He doesn’t exactly live here anymore, but Jonathan Karp’s heart is still in the MetroWest area. Now a Manhattan resident, the writer still has strong ties to Short Hills, where he grew up.
Karp sees “a Jewish sensibility” that came from who he is and where he grew up as having a strong if unstated presence in How To Find True Love and Save the World in 90 Minutes. The show, for which he wrote the book and lyrics, had its official Off-Broadway opening Nov. 12 at New World Stages in New York.
The musical comedy, he told NJJN, had its origins in a song-writing workshop he and Seth Weinstein (composer and musical director of How To Find True Love…) attended seven years ago. There they met actor-singer Michael McEachran, who, Karp said, reminded them of the young Danny Kaye. The writer and composer knew immediately that someday they would write a show for McEachran. And How To Find True Love… is it.
McEachran plays Miles Muldoon, a timid bookstore clerk who discovers that he is the only person who can prevent a global catastrophe. In the resolution of the plot involving the United Nations, a sexy diplomat, and an idealistic slacker he must confront his fears and deal with the choice between those fears and true love. The show is directed and choreographed by Christopher Gattelli.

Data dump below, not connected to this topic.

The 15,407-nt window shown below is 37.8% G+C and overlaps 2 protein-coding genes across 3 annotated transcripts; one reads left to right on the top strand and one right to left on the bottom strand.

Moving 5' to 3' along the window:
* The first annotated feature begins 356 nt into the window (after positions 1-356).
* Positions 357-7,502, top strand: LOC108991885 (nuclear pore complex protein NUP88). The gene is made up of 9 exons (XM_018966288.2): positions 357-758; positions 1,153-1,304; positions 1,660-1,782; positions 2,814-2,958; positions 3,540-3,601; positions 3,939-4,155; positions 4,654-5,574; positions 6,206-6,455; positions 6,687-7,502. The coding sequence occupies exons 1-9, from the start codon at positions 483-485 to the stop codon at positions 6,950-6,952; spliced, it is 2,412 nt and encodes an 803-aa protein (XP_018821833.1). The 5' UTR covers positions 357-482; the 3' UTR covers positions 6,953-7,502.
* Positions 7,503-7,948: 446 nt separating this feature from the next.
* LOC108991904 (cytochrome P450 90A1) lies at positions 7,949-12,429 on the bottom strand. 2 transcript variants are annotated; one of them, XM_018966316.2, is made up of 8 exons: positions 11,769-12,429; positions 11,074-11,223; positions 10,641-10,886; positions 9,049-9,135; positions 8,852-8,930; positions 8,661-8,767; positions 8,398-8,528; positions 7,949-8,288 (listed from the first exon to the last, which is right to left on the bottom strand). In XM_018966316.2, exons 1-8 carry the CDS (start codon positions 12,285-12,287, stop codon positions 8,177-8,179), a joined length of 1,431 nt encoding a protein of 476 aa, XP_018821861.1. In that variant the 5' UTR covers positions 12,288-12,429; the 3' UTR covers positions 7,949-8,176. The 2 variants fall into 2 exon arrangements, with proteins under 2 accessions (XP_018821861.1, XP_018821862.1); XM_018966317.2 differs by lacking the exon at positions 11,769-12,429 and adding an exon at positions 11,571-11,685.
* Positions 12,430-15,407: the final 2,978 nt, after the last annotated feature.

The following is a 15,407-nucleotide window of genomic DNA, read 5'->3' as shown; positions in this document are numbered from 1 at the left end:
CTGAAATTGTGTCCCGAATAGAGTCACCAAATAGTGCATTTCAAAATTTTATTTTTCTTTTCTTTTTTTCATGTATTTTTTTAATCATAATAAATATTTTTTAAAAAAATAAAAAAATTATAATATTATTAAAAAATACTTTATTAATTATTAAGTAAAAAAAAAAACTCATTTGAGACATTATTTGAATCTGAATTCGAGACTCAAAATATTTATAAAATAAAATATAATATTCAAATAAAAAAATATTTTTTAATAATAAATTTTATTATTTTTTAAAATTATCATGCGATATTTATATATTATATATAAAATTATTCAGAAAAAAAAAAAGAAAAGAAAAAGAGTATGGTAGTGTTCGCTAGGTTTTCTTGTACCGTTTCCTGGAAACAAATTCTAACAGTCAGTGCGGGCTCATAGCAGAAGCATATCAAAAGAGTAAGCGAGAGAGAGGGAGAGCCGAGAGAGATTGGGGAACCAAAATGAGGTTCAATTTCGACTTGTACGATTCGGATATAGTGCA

There is something “covertly Jewish” about the humor in the show, Karp said. As examples, he cites a gospel song that includes Yiddish words and another song, “Only the Paranoid Survive,” that has, he thinks, a Jewish quality.
It is no surprise that Karp’s writing is infused with the influence of his Jewish upbringing. His first experience writing for the musical stage, he recalled, came while he was president of the youth group at Congregation B’nai Jeshurun in Short Hills. Rabbi Barry Greene was a good-natured mentor who did not even recoil when the teenager wrote irreverent lyrics that lampooned the congregation. Karp said that he once “appropriated ‘Bad, Bad Leroy Brown’ and transformed it into an homage to the rabbi called “Mean, Mean Rabbi Greene.”
Greene “has remained a supportive friend throughout the years and even attended the premiere of our musical at the New York International Fringe Festival,” Karp said. How to Save the World… was also presented at the New York Musical Theatre Festival in 2004 and was a Fringe audience favorite, playing to capacity crowds and drawing praise from critics and fans alike.
Karp said he sees the show as ideal for New Jersey audiences. For one thing, he noted, it literally takes place in 90 minutes without intermission. Garden State residents can see it and be home in time for the 11 o’clock news, he said.
Karp maintains strong ties to his Essex County roots; his parents, Margery and Donald, still live in Short Hills as does his sister, Kathryn Karp Cohen. Both parents, he said, are “active members of the Jewish community.”
A graduate of Pingry School and Brown University, Karp was an editor at Random House for 16 years, during which time he acquired and edited many best-selling books. Last year, he moved on to the Hachette Book Group, where he has his own imprint, TWELVE, dedicated to publishing no more than 12 books per year.
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